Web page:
Chocolate and Cocoa
Nature Bulletin No. 664 January 27, 1962
Forest Preserve District of Cook County
George W. Dunne, President
Roland F. Eisenbeis, Supt. of Conservation
CHOCOLATE AND COCOA
Spanish chroniclers of the conquest of Mexico by Cortes relate that
when Montezuma, emperor of the Aztecs, dined he took no other
beverage than chocolate, served in a golden goblet and eaten with a
golden spoon. Made of chocolate and flavored with vanilla and spices,
it was whipped into a froth that dissolved in the mouth. No less than 50
pitchers of it were prepared for the emperor each day, and 2000 more
for nobles of his court.
Chocolate and cocoa are made from the beans of the cacao tree which
apparently originated in the highlands of the Amazon and Orinoco
basins of South America, was introduced into Central America by the
ancient Mayas, and was cultivated in Mexico by the Toltecs conquered
later by the Aztecs.
The cacao is an evergreen and ever-blooming tropical tree that becomes
from 20 to 30 feet high. Linnaeus gave it the scientific name
Theobroma, meaning "Fruit of the gods. " It requires shade, protection
from winds, and a rich porous soil but does not thrive in hot steamy
lowlands. Its small pink flowers and their fruits grow in a queer way:
directly from the trunk and older branches. The fruit is a pod, shaped
like an elongated acorn squash, that becomes reddish or purplish yellow
and weighs about a pound when ripe. A tree begins to bear when 4 or 5
years old. In one year, when mature, it may have 6000 flowers but only
about 20 pods.
A pod has a rough leathery rind about l/2 inch thick. It is filled with
slimy pinkish pulp, sweet but inedible, enclosing from 30 to 50 large
almond-like seeds or "beans " that are fairly soft and pinkish or purplish
in color. As fast as they ripen the pods are removed with a curved knife
on a long pole, opened with a machete, and left to dry until taken to
There the beans are removed and piled in heaps, bins, or on gratings
where, during several days of "sweating, " the thick pulp ferments until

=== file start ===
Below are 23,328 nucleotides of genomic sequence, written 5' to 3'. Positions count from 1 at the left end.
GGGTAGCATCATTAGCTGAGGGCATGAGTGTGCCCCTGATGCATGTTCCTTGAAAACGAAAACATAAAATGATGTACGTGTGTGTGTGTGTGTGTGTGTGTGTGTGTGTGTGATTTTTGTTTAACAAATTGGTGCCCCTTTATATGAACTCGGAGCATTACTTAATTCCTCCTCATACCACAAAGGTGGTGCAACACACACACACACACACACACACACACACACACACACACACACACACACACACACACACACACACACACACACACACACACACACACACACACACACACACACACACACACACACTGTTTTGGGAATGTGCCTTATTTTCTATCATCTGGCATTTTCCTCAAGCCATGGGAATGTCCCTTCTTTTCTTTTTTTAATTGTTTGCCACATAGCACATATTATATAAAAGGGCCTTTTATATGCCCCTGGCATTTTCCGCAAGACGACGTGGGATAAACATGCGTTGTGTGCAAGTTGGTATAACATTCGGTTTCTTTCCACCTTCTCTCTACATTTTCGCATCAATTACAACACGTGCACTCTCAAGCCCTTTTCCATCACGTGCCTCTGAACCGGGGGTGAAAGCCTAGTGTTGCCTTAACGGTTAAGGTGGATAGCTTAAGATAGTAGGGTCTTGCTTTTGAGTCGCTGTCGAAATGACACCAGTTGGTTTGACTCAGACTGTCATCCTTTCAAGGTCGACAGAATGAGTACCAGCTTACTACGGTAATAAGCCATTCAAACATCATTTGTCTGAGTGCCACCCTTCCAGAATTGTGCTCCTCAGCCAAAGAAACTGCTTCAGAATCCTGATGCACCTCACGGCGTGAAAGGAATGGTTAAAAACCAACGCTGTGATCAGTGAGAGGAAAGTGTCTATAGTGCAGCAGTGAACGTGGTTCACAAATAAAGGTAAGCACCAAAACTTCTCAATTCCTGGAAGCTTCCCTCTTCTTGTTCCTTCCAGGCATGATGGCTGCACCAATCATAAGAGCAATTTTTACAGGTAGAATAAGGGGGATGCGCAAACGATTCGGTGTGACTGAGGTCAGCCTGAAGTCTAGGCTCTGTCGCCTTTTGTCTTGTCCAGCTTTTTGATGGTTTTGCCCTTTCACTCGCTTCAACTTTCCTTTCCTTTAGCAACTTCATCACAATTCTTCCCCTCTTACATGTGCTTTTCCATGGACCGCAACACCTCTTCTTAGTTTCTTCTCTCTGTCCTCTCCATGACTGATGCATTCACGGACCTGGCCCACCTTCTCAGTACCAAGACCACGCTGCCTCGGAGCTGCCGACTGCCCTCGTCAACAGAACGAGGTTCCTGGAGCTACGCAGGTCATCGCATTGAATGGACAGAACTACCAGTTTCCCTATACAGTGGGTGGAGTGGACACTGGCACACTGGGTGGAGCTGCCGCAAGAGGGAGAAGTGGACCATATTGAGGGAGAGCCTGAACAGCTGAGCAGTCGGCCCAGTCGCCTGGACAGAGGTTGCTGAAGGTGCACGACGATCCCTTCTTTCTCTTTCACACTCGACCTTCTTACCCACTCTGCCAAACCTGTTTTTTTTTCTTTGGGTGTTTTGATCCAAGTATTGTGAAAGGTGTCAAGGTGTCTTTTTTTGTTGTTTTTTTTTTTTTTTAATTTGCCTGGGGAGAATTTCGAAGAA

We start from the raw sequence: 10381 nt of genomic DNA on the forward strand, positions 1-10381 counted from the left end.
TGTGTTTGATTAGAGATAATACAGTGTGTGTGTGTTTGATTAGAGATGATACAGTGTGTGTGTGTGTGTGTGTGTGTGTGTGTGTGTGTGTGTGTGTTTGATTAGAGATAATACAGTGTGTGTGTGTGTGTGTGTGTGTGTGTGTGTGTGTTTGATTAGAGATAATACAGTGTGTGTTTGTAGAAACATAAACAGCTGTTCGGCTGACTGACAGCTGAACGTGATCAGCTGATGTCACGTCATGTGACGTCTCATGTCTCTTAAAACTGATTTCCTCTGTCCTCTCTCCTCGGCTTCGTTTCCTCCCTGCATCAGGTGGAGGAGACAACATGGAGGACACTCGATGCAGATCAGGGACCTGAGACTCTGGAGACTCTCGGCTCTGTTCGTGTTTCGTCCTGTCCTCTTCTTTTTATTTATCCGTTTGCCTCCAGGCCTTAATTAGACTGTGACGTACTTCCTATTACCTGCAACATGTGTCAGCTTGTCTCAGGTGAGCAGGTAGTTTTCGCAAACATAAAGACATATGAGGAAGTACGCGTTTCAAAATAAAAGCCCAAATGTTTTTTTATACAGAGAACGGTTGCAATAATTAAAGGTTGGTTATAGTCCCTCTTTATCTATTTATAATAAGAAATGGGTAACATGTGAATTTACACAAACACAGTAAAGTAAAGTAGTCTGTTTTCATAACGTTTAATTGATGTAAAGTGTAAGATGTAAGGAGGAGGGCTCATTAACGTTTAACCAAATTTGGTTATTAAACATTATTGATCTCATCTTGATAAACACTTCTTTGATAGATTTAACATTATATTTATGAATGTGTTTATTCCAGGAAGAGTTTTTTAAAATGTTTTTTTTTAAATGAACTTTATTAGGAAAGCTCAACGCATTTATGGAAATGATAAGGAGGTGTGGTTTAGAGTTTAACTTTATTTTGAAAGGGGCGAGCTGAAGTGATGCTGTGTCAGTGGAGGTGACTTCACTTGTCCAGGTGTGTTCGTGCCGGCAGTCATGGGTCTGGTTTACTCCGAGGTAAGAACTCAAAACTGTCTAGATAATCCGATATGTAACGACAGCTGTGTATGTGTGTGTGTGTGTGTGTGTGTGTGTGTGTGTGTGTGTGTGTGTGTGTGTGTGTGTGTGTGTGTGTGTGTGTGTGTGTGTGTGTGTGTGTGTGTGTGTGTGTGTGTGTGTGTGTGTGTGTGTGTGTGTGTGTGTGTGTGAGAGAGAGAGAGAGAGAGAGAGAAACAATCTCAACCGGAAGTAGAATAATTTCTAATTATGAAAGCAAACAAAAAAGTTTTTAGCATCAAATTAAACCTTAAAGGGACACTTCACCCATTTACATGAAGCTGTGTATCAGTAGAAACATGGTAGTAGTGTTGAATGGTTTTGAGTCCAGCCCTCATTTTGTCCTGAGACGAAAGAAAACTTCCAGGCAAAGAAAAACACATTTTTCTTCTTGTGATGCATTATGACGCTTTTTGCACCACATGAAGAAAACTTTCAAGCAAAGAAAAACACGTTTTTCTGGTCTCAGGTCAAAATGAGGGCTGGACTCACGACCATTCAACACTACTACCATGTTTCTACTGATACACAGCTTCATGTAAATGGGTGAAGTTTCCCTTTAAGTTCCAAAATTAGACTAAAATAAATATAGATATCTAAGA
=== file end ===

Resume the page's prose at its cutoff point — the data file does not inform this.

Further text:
it thins and trickles off. The quality of the beans, which originally have
a strong bitter taste, depends upon this sweating. If it is overdone they
may be ruined; if underdone they have a flavor like raw potatoes and
are liable to mildew.
Then the beans are spread out and, constantly raked over, dried. On
large plantations this is done on huge trays, either outdoors by sunshine
or in sheds by artificial heat. However, thousands of tons are dried on
small trays or on cowhides, with poultry, pigs, dogs and other animals
wandering over them at will. Finally, bare-footed natives tread and
shuffle the beans about and sometimes, during the "dancing, " red clay
mixed with water is sprinkled over the beans to obtain a finer color,
polish, and protection against molds during shipment to factories in the
United States, England, and other countries.
Chocolate, introduced by the Spaniards, had become a popular
beverage throughout Europe by 1700. They also introduced the cacao
tree into the West Indies and the Philippines. Today, about half of the
world's crop of beans is grown in Africa, especially in the Gold Coast,
and one-third in South America, chiefly Brazil. The use of chocolate,
cocoa and other products is world-wide but the United States is by far
the greatest consumer.
In a factory the beans, after being washed and roasted, are de-hulled by
a "nibber" machine that also removes the germ. The nibs are ground
between three sets of stones until they emerge as a thick creamy paste.
Cocoa is made from this "liquor" by pressing out part of its fatty oils --
the "cocoa butter" used in confectionery, soaps, and cosmetics. With
starch and sugar added, the liquor is churned and beaten in a "Conges "
machine to produce sweet chocolate.
Chocolate -- rich in fat and protein, with a small amount of an alkaloid
similar to caffeine -- is a stimulating, enjoyable concentrated food.
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Update: June 2012